The 49ers on Thursday offered an example of how they'll conduct business in coming years.
In March, they allowed a pricey veteran, safety Dashon Goldson, to sign elsewhere in free agency. In April, they replaced him in the draft.
San Francisco traded up 13 slots in the first round for LSU safety Eric Reid, who at 6-2, 210 pounds will be expected to take over Goldson's long-time role as the team's enforcer out of the secondary.
"We feel good about his ability to insert and play a physical brand of football," said general manager Trent Baalke. "Heady ball player. He triggers fast on the run, he reacts well to the pass. It's about learning the angles to the pro game and learning the speed of the pro game. But we feel very confident he's going to be able to do that and do it quickly."
A bonus for the 49ers - Reid, 21, already was very familiar to coach Jim Harbaugh, who recruited him heavily to play at Stanford. Harbaugh said he figured he'd have a hard time convincing Eric Reid, Sr., a three-time All-American hurdler at LSU, that his son should go to school in California. But he thought he had an in with the player's mother, Sharon, who stressed academics to her son and who exchanged a number of emails with Harbaugh four years ago.
The younger Reid, who was was born in Baton Rouge and who was rated the state's top defensive player in high school, said he "bled purple and gold" and ultimately chose his hometown university. Still, he noted that Stanford was the only team that recruited him as energetically as LSU.
"The story comes full circle that he ended up drafting me," said a jubilant Reid, via phone, from New York.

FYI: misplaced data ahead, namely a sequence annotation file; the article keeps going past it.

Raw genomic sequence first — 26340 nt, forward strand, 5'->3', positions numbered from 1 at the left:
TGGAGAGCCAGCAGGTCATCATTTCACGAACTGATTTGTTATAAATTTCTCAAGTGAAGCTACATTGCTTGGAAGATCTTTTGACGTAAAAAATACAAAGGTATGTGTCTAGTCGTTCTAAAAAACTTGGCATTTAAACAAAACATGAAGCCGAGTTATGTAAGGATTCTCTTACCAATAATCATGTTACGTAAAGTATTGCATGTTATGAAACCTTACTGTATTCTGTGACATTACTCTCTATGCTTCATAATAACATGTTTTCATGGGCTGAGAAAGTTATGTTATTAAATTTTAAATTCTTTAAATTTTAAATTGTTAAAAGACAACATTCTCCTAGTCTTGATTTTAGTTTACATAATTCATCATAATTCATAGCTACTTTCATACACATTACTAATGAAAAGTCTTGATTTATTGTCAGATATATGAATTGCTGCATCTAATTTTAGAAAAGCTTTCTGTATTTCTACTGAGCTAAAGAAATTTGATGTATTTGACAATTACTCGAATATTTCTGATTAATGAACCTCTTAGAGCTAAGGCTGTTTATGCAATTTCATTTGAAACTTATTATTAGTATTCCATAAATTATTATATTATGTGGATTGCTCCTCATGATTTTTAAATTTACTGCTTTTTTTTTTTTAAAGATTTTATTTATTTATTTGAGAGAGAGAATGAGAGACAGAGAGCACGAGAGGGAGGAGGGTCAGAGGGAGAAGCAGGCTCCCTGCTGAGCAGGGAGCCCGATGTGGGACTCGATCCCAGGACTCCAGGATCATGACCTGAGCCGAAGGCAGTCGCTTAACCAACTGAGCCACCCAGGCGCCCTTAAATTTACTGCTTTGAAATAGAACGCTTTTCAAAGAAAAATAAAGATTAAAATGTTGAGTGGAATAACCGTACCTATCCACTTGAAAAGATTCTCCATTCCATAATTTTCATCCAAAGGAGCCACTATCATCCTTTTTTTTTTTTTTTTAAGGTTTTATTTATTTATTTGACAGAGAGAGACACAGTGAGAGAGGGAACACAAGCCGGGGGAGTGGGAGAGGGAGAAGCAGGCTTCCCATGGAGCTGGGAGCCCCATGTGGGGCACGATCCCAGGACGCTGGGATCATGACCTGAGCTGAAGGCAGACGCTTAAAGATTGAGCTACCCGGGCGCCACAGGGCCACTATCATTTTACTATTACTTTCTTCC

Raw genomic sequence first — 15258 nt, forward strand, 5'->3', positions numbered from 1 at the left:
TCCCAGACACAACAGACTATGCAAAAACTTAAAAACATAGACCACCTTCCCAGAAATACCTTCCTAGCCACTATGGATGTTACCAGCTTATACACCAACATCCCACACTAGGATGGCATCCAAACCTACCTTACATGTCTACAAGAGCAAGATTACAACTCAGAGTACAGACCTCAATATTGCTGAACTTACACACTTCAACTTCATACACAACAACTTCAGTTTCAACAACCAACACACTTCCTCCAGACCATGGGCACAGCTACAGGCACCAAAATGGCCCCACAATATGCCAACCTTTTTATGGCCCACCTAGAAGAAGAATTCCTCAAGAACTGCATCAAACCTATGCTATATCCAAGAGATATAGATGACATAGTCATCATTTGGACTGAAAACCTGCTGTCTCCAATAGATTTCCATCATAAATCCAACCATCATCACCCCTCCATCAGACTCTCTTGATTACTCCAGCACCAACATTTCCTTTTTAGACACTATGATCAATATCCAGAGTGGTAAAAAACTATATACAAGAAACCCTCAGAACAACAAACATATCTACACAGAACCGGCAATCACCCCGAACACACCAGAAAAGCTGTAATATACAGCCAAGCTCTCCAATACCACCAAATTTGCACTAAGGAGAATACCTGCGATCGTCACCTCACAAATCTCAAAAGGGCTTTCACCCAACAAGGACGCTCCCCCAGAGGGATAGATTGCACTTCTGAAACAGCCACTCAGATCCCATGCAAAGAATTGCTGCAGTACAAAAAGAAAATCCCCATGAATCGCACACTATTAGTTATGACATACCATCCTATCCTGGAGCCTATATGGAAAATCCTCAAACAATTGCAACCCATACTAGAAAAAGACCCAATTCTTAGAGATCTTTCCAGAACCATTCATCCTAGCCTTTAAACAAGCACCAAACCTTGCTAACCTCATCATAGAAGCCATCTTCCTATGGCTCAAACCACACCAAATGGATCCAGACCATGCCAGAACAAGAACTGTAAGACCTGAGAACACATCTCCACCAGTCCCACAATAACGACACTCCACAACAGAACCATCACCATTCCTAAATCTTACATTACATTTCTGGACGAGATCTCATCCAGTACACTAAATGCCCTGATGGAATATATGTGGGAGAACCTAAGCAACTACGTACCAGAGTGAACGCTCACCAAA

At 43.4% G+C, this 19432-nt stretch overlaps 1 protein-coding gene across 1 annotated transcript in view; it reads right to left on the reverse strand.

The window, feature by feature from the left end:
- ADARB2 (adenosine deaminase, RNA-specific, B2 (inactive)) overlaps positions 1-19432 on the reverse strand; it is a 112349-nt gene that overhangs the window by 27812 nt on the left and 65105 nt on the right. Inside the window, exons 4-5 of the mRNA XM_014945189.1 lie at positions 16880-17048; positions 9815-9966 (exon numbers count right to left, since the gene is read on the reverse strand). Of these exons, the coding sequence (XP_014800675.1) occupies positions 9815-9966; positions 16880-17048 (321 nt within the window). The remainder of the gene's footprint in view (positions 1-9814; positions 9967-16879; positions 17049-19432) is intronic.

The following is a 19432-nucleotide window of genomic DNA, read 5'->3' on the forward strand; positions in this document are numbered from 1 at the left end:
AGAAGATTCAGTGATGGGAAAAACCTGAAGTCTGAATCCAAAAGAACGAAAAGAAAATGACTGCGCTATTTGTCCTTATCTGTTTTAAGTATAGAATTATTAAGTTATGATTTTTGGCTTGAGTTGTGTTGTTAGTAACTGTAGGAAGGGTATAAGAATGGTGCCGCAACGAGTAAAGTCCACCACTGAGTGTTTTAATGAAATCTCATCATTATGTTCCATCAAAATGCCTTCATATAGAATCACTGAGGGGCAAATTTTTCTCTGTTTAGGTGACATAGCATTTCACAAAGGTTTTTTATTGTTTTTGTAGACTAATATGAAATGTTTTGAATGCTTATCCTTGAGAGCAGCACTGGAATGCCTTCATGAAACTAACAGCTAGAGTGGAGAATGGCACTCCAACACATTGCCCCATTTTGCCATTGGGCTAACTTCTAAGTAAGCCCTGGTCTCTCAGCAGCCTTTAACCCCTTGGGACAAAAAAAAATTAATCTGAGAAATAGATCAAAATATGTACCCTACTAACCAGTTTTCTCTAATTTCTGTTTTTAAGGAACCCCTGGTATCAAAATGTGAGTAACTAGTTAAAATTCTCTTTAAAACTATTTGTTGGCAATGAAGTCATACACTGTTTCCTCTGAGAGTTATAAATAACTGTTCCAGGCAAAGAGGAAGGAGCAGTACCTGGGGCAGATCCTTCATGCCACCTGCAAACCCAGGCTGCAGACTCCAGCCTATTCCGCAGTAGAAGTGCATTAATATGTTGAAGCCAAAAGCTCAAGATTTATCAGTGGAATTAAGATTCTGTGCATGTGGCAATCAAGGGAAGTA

Said Harbaugh: "This time Eric had no choice in the matter, and it feels good to have him."
One of the traits he likes about Reid, Harbaugh said, are his smarts. "He was a very, very fine student," he said. "That was something that was important to his mother, so I felt like we had a shot."
It's also important to Reid. Asked to describe himself, Reid's first adjective was "cerebral." He also was a member of the SEC's all-academic team the past two seasons. "I pride myself on knowing the defense," he said. "I pride myself on being able to get the guys lined up on the team, and being a great teammate and also doing my job."
The selection also offers a glimpse of how the 49ers will try to sustain their strong roster.
The team is currently pressed against the salary cap, and it has a number of key contributors - including quarterback Colin Kaepernick - due for new contracts in coming years. The 49ers won't be able to keep all of those players, and the plan is to replenish through the draft.
Last month, for example, Goldson signed a five-year, $41.25 million contract with the Buccaneers. Reid will be dramatically less expensive. For example, the player picked 18th overall in last year's draft, San Diego's Melvin Ingram, signed a four-year deal worth $8.4 million.
The 49ers also inked ex-Rams safety Craig Dahl to a modest, three-year deal worth $5 million. As it stands now, Dahl is penciled in as the starting safety along with Donte Whitner but Reid will be expected to take over from Dahl at some point. Other safeties on the roster include C.J. Spillman, Darcel McBath, Michael Thomas and 2012 sixth-round selection Trenton Robinson.
"The guys in that locker room aren't going to sit there and worry about Eric Reid," Baalke said. "They've got a job to do, they're competitive guys, and they're going to make Eric earn everything he gets on this football team."
The 49ers entered the day with more picks - 13 - than any other team in the draft. They traded two of them -- their first-round pick, No. 31 overall, and the first of two third-round selections, No. 74 -- to the Cowboys for the right to take Reid at pick No. 18.
That means the 49ers still have 11 picks, including the second pick in the round that begins Friday. Does Baalke know the 49ers' pick at no. 34?
"Absolutely we know," he said. "But that doesn't mean that something can't happen overnight. And if you wake up tomorrow and the phone rings and somebody has a deal that you can't refuse, then you trade back."
-- Matt Barrows